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The hottest trend of the spring selling season is a builder-backed mortgage payment relief program.
As the economy continues to put the hurt on the No. 1 driver of new-home demand—jobs—making a spring selling season happen has become exponentially harder for builders. In February alone, 651,000 jobs were lost, sending unemployment skyrocketing to 8.1 percent from 7.6 percent in January, according to the U.S. Department of Labor. This economic reality is giving many would-be buyers reason to pause on a new-home purchase. But some builders are trying to quell buyers' fears with mortgage payment relief programs.
The programs work as an unemployment safety net in that if a buyer loses his or her job, the builder will take over the mortgage payments for a limited time. Many of these programs have restrictions, but the overarching idea is that buyers can feel more secure about buying a home because the mortgage will still get paid while he or she seeks alternative employment. Toll Brothers, Bowen Family Homes, Fischer Homes, M/I Homes, and Lennar, to name a few, have this type of program in their sales arsenals.
“It used to be that customers would come in worried about having a down payment. We have found that people are ready to buy, but they are fearful of losing a job,” said Kelly Fink, regional marketing director at Atlanta-based Bowen Family Homes. The company launched a payment relief program, known as its Safety Net Program, in February.
Bowen Family Homes has partnered with America Home Key Mortgage, the company's preferred lender, to offer clients this mortgage payment relief program that allows up to $2,000 per month for up to four consecutive months of mortgage payments if a buyer loses his or her job.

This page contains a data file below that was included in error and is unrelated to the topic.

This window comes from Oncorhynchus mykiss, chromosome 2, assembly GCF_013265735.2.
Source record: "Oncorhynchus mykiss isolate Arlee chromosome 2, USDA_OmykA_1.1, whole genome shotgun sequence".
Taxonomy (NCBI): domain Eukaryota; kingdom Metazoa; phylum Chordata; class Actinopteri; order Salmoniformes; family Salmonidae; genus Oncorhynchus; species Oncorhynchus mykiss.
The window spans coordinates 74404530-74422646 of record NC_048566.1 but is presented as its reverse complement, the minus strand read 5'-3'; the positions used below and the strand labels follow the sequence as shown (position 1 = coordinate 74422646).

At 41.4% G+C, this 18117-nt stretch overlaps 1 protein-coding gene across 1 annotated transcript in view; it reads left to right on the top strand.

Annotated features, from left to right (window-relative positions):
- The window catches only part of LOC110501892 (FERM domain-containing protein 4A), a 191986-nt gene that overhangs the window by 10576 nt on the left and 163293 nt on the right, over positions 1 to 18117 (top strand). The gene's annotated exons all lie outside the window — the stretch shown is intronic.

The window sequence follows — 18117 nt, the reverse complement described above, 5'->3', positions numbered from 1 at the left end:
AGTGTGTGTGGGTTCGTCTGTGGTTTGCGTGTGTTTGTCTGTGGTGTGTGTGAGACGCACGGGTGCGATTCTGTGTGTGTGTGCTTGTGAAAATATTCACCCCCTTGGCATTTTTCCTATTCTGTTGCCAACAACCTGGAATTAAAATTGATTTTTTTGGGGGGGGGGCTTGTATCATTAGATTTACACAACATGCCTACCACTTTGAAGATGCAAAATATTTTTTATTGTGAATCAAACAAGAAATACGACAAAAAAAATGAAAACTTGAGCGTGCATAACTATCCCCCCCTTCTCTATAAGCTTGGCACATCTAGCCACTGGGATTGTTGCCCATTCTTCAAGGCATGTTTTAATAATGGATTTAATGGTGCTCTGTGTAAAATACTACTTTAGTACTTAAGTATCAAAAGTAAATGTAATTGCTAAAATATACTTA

Brian Fannin, director of marketing for Cincinnati-based Fischer Homes, echoed Fink. “We believe our protection program, along with interest rates as low as 3.99 percent, will ensure the peace of mind that everyone needs when making such a significant buying decision.”
However, not all buyers qualify for these programs. For example, with the Toll Brothers program, those who are self-employed, independent contractors, or active military are ineligible, as are people who work for a family member or own more than a 10 percent share in an employer's business.
The popularity of these programs has made other builders curious. “The No. 1 fear is jobs,” said Scott Shapiro, CFO of Highland Homes in Lakeland, Fla. Shapiro recently looked into Statesville, N.C.-based Producers Financial Network's Paycheck Guardian product, an unemployment insurance program. He wasn't alone.
“We have been inundated in the last couple of weeks for requests and inquiries from builders, lenders, and car dealers,” said John Hartline, Producers Financial Network's president.
While some builders move forward with these marketing incentives, hoping to ease buyers' fears, others have taken a more cautious outlook.
“To me, this just seems rife with potential fraud,” said Buz Hoffman, president of Chicago-based Lakewood Homes.